While the majority — 57.1% — of respondents are taking classes while living at home with family, many students across all class years have pursued other living conditions with their Stanford peers. 35% of seniors indicated that they were living in an apartment or Airbnb with other Stanford students making the Class of 2021 the most likely class to have organized off-campus housing. More than 11% of frosh did the same, not too far below the roughly 25% of sophomores and juniors who found housing with other Stanford peers.
I miss getting to spend my senior year on campus with my friends. We all worked so hard for so long to get here, and it really sucks that we won’t get to celebrate that
Respondents overwhelmingly said that the aspect of on-campus living that they’ve missed the most is dorm life, living with friends — leading many to recreate some of that experience by living with friends off campus.
In some cases, respondents said that on-campus housing used to be a form of escape from emotionally abusive families or unstable living conditions; without it, students had to either find other places to live or deal with the difficulties of taking classes and studying from less-than-ideal home environments.
Yet students who have chosen to live with peers — especially those choosing to live in the Bay Area — have faced criticism from other students. Students wrote in an op-ed that temporarily moving into an already expensive neighborhood would contribute to and worsen the Bay Area’s gentrification and housing crisis.
[I will miss] not being able to live with all of your friends in the same hall, floor, or even general area within a 10-minute walk. Just being around people is what I miss the most.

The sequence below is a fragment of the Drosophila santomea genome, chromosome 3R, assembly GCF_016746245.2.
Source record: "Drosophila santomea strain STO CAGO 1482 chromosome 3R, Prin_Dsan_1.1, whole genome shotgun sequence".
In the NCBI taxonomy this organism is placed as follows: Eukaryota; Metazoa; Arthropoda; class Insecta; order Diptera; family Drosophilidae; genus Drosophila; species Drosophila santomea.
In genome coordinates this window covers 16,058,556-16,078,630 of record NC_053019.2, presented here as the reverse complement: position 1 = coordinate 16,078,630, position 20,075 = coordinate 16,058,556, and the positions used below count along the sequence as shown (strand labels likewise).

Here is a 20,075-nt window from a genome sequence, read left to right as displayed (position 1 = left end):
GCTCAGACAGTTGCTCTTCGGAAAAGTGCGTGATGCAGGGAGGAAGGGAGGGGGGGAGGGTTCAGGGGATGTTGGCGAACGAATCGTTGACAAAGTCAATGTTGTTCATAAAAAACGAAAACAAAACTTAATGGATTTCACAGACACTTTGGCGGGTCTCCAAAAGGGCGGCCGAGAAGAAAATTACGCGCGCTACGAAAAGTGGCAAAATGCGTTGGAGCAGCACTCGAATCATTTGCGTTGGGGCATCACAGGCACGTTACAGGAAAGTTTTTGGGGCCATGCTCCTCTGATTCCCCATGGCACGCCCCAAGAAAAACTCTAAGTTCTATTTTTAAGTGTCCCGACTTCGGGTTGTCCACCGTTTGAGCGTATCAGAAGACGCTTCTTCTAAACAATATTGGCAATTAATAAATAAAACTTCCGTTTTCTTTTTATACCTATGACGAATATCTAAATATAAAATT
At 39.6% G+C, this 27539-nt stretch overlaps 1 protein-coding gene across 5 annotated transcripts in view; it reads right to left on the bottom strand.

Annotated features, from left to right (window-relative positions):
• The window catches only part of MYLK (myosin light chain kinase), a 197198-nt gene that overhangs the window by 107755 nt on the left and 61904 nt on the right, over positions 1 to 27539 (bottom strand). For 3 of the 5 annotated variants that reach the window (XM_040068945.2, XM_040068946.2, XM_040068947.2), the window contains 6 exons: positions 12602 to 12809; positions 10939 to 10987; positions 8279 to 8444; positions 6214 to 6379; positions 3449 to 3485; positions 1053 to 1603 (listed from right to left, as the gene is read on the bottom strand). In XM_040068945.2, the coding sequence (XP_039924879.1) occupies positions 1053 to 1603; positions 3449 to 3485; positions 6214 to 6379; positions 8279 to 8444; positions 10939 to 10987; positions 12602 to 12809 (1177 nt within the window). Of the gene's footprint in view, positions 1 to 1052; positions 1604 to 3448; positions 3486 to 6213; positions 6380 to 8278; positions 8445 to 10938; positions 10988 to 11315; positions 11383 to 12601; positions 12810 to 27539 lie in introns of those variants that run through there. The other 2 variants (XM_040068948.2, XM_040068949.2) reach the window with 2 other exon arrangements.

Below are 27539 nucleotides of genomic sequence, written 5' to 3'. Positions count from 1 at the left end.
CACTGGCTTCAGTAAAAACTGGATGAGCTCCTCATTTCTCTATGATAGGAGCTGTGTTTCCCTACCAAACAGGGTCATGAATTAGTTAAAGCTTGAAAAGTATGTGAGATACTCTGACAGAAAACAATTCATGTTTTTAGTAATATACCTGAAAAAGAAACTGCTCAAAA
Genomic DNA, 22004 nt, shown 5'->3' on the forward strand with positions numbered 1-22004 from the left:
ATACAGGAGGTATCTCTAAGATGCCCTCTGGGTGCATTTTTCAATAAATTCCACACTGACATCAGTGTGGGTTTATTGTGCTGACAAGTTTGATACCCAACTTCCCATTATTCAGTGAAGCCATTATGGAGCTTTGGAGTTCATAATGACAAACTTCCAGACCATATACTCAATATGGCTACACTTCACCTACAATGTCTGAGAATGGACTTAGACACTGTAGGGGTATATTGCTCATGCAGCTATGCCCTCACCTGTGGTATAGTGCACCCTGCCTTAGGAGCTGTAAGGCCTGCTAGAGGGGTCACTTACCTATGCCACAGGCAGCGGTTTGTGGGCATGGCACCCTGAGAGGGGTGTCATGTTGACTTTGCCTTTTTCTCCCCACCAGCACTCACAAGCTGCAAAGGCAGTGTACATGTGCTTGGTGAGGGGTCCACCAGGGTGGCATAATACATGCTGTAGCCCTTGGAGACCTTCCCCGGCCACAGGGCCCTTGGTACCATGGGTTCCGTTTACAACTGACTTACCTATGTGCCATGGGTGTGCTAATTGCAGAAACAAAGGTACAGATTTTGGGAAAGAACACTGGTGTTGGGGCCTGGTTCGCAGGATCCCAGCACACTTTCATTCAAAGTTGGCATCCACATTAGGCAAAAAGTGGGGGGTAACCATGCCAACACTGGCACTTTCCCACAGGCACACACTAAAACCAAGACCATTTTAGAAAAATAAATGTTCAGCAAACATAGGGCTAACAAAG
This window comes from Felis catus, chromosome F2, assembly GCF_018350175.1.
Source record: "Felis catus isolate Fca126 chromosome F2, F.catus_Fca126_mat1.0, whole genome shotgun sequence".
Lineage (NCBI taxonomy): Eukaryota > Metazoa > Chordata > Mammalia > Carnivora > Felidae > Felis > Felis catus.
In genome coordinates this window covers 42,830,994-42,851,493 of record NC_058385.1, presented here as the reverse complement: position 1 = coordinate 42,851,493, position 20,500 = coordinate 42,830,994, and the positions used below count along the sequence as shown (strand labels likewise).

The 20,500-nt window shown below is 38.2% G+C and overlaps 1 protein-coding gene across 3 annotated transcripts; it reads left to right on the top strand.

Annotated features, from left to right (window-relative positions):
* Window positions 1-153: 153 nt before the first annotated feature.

Although only 8.5% of respondents are currently residing on campus, the majority of students (64.4%) indicated that they were likely to return to campus if given the option in later quarters.
Perceptions of safety
Concerns about community spread were greater than concerns about personal health: 36% of students were somewhat concerned and only 10% of students were very concerned for their personal health due to COVID-19 — but 69% percent of students are somewhat or very concerned about the potential for COVID-19 transmission on campus when (or if) students are invited back.
In line with these responses, students were also generally favorable of the University’s decision not to allow the majority of students back to campus in the fall. 74% of respondents either agreed or strongly agreed with the University’s decision.
Students’ perception of their personal risk from COVID-19 was predictive of their likelihood of returning to campus when their class would be invited back. 44% of students who were not concerned about their personal health from COVID-19 plan stated they were very likely to return to campus. By contrast, only 19% of students who were very concerned about their health reported that they were very likely to return.
The negative correlation between COVID-19 concern and likelihood of returning is displayed in the heat map above.
Alongside the perception of safety on campus, students’ perception of how many of their peers would return to campus if given the opportunity correlated with their personal intention to return to campus. As shown below, students were generally more likely to plan to return to campus if they also expected more of their peers to do the same.
The lost quarters
Bike rides through Main Quad, midnight snacks at TAP, late-night conversations in dorms, running into people on the way to class, study sessions in the library, club meetings, laboring over research in labs, Stanford sports, meeting new people, meeting old friends — those are just some of the pieces of campus life respondents said they would miss in the upcoming year.
Others said they have appreciated safe spaces to express all parts of their identity, a place to focus on work and relationships away from bad home environments. Some students had been abroad and haven’t seen their friends in over a year.
Students are intimately familiar with the idea that the most significant losses from the lost on-campus quarters aren’t quantifiable.
“The power of place” is valuable, one respondent wrote. “Being on campus inspires me to work harder, engage more deeply, reflect more often, and appreciate what it means to be a Stanford student — not just a college student taking online classes.”